Dear High School Seniors,
T.S. Eliot famously wrote that April is the cruelest month. Personally, I think it's March. You busted your tail last fall to do well in school and to get all of those college applications submitted, and you've spent months now waiting to hear back from your schools. And the time has finally come: March, the month when regular admission decision letters drop (traditionally - of course, since the Department of Justice sued the National Association for College Admission Counseling and forced the organization to withdraw important clauses regarding ethical admission practices, we are now seeing a "free-for-all" where the Ivy League decided this year to release their decision on or around April 6. That means students have less than a month to make their final decision - FYI, just because Harvard et.al. decided to extend their deposit deadline to May 6 doesn't mean that the remaining thousands of colleges in the U.S. can extend their deadlines, too! In other words, the Ivy League schools have, yet again, made a decision that benefits them instead of students at large). So get ready, students - buckle your seatbelts because this month is going to be quite a ride!
What do I mean by that? I mean that, in addition to the nervous energy you may experience every day when you check your admission portals online or the snail mail arriving to your home, you may also experience the dizzying highs of elation when you get that long-awaited "YES, you're admitted," as well as the abject lows of heartbreak when you read those words "We are unable to offer you admission at this time." And, as an adolescent, everything feels amplified.
Rejection may or may not be in the cards for you this March, but, no matter what happens, I truly wish all high seniors to remember one very important thing: college admission is NOT a meritocracy. Merriam-Webster defines "meritocracy" as the following: "a system, organization, or society in which people are chosen and moved into positions of success, power, and influence on the basis of their demonstrated abilities and merit." Ok, but what does that have to do with college admissions? My answer is EVERYTHING!
Here's the thing: the college admission system in the U.S. has never been about acknowledging and rewarding hard work and excellence. While the higher education system has grown and transformed over the centuries it has been in existence in the U.S., it just isn't designed to do this. How do I know? Because I've seen it happen over and over again, and it has certainly happened to me! Students who appear almost inhuman - they have perfect GPAs in the most rigorous curriculum with 1600s on their SATs and incredible accomplishments by the time they are 17 years old, accomplishments that some adults don't achieve EVER in their lifetime - are waitlisted and/or denied by schools EVERY YEAR. Did they do everything in their power to be an amazing candidate? Of course! Would they find success at that college/university? I have no doubt. But they don't get offered admission because IT'S NOT ABOUT THE STUDENT!!! Seriously, seniors, it's not about you!
So what IS it about? It's about complicated, sometimes mundane, sometimes seemingly silly institutional priorities that you have ZERO control over. Yes, that's right. You could have done absolutely everything "right" since you learned how to walk and you may still not be offered admission to "brand name" schools because the college admission system isn't about who deserves to go to their school. It's just not fair, and it never was meant to be fair. It's about enrollment managers hedging their bets on which students will be "the most likely" to send in their deposit and actually show up in the fall (that's called "yield protection"). It's about schools making sure that they can brag about their incoming first-year class being made up of X amount of students representing X states and X countries. It's about finding that academically competitive tuba player to be in your school's marching band because the current college senior who fills that role is graduating in the spring. Sometimes it's about raising a school's ranking in the U.S. News and World Report. Other times, it's just a lack of space - admission officers have to turn away students who would be wonderful additions to their campus community because there just aren't enough space available in that incoming class. And sometimes it's truly just plain luck.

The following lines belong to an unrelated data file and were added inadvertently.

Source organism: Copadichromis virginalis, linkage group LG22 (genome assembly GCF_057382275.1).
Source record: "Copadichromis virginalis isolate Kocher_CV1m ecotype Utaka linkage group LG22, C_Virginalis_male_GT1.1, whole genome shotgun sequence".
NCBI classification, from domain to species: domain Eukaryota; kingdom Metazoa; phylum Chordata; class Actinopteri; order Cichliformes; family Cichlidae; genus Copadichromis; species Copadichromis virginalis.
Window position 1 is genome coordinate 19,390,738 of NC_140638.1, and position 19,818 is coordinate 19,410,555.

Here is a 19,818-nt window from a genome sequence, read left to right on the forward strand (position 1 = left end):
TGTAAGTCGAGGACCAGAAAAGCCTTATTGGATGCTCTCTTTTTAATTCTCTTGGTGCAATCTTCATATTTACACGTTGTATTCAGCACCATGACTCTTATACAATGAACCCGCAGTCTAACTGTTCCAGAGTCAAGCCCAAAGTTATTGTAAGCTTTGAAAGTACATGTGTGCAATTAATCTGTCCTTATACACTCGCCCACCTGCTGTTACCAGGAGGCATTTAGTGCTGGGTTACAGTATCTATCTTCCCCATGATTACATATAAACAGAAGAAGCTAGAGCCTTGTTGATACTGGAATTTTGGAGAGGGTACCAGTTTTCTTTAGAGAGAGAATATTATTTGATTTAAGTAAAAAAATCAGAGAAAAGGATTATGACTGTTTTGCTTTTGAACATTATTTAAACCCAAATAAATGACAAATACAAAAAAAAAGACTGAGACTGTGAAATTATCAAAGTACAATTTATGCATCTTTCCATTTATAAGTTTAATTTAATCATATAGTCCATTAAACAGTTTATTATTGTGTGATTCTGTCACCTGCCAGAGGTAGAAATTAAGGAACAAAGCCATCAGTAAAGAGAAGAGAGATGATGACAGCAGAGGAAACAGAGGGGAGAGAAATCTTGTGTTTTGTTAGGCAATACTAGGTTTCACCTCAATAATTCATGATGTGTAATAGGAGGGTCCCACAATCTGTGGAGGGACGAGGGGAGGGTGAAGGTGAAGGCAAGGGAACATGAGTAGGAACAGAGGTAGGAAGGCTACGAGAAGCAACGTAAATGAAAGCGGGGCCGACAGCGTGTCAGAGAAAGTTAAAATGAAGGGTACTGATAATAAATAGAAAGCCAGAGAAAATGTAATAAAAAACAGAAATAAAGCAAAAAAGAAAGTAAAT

But my point is that it's NOT YOU! You, my dear seniors, did nothing wrong! You are amazing human beings just as you are. SO please know that, if you don't get the answer that you had hoped for from an admission office, it's truly not your fault. You did the best you could during an incredibly stressful and often scary time, and I am proud of you. AND, if you created a balanced list with likely and target schools in addition to those reaches, chances are that you have choices awaiting you when it comes to where you will begin your college career. Try to see this as an opportunity to reframe your point of view: instead of feeling dejected about those denial letters, focus on those acceptance letters! Get excited about your future and channel that energy into making the best possible decision for yourself! You want to be sending in your deposit by May 1st to a school that thinks you're awesome and wants to welcome you into its community with open arms. Because those schools are out there, just waiting for your wonderful self to say "YES!" to them!
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Maruta Z. Vitols is an independent educational consultant in the metro-Boston area. When not helping students achieve their dreams, she enjoys hanging out with her dog, exploring new places with her husband, and doing yoga.